Marion helps Vanderlyn clear the foliage away from the dormant Dalek. In some ways the creature is amazing, but it’s also terrifying. Vanderlyn assures Marion the Daleks are powerless, but she’s shocked to discover they’re not actually dead as she originally suspected. Redway joins them and explains that it’s an established fact that although you can destroy a Dalek, you can’t kill it. Vanderlyn takes this to mean you can’t imprison or rehabilitate them and he likens them to locusts - if human beings had to declare war on them, they might be defeated, but they could never be trained, and because their intelligence is of a completely different order to ours, they could never become our allies or friends. They would not fear death as it could never be final for their race as a whole. The same is true for the Daleks - as you destroy one of them, another simply takes its place. Not through courage or bravery, but because the Daleks only understand success or destruction. What sets human beings apart from other species is our compassion, even for a creation of evil like the Daleks. Marion disagrees and says they don’t deserve any mercy. Listening to their conversation, Ladiver recounts a rhyme that was popular after the Dalek war fifty years ago…
Remember, remember, the Dalek December
With Paris in ruins and London in ember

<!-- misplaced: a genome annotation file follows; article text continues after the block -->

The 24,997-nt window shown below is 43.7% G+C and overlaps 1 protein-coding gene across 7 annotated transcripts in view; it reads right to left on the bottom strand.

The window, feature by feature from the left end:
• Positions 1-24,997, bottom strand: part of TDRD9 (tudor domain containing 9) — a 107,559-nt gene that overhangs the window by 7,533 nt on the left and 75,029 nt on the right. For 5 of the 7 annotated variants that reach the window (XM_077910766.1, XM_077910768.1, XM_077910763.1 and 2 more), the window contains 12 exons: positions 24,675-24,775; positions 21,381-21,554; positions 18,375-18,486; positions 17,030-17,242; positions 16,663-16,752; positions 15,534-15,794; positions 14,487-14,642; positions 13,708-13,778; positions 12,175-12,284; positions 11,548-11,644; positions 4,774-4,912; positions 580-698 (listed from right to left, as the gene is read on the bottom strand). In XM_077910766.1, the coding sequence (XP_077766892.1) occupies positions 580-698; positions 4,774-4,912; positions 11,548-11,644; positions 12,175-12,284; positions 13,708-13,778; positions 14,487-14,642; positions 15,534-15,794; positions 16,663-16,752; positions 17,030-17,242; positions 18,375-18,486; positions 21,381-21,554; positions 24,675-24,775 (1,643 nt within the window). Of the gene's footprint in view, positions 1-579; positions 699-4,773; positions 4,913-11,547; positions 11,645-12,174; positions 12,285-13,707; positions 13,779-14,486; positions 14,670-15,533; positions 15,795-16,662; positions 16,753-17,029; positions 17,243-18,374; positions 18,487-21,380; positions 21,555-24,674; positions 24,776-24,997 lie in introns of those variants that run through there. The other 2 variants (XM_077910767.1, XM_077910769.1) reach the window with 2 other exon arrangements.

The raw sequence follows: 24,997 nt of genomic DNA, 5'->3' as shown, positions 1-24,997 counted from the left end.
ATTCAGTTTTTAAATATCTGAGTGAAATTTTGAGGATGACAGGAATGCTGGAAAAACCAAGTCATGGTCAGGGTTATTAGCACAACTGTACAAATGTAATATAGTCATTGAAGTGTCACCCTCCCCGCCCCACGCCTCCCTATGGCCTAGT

In times of the future when fears are abating
Don’t try to forget them, the Daleks are waiting
Quietly planning and scheming and hating…
Vanderlyn rebukes Ladiver for trying to frighten his assistant, but Smith says never mind her, he’s the one who’s petrified. Redway becomes ever more suspicious of Ladiver and accuses him outright of forcing them to land on Skaro by wrecking their communications system, knowing they’d have to land here. The Captain becomes aggressive and grabs hold of the prisoner roughly, but Ladiver mocks him for attacking a man who can’t fight back. Redway warns him he’ll be watched every single second and if he so much as raises an eyebrow when he shouldn’t, he’ll be locked up inside the spaceship where he can roast. The Captain storms off angrily and Slater decides to follow him, asking Smith to keep an eye on things here.
Smith asks Vanderlyn and Marion if they want the crate with their names on opened up, but they both deny having anything to do with it and claim they’ve never seen it before. They decide to solve the mystery by looking inside, but Ladiver warns them not to. He says he has no idea what’s in it, but once it’s been opened the contents will be available to any one of them. Vanderlyn finds this an odd choice of words and Marion thinks he’s using reverse psychology to persuade them to open the crate. Ladiver insists that he didn’t sabotage the ship or bring the crate aboard, but Smith thinks he could easily have arranged for the crate to contain something that will help him escape. Ignoring the others’ concerns, Smith uses a crowbar to open it up and finds it full of small black metal boxes. They’re smooth and don’t seem to have any joins on them, although each has a tiny hole on the base through which they can see a tiny plug. No one has ever seen anything like them before, but Smith suspects they might be explosives, so he orders Ladiver and Sline to move away.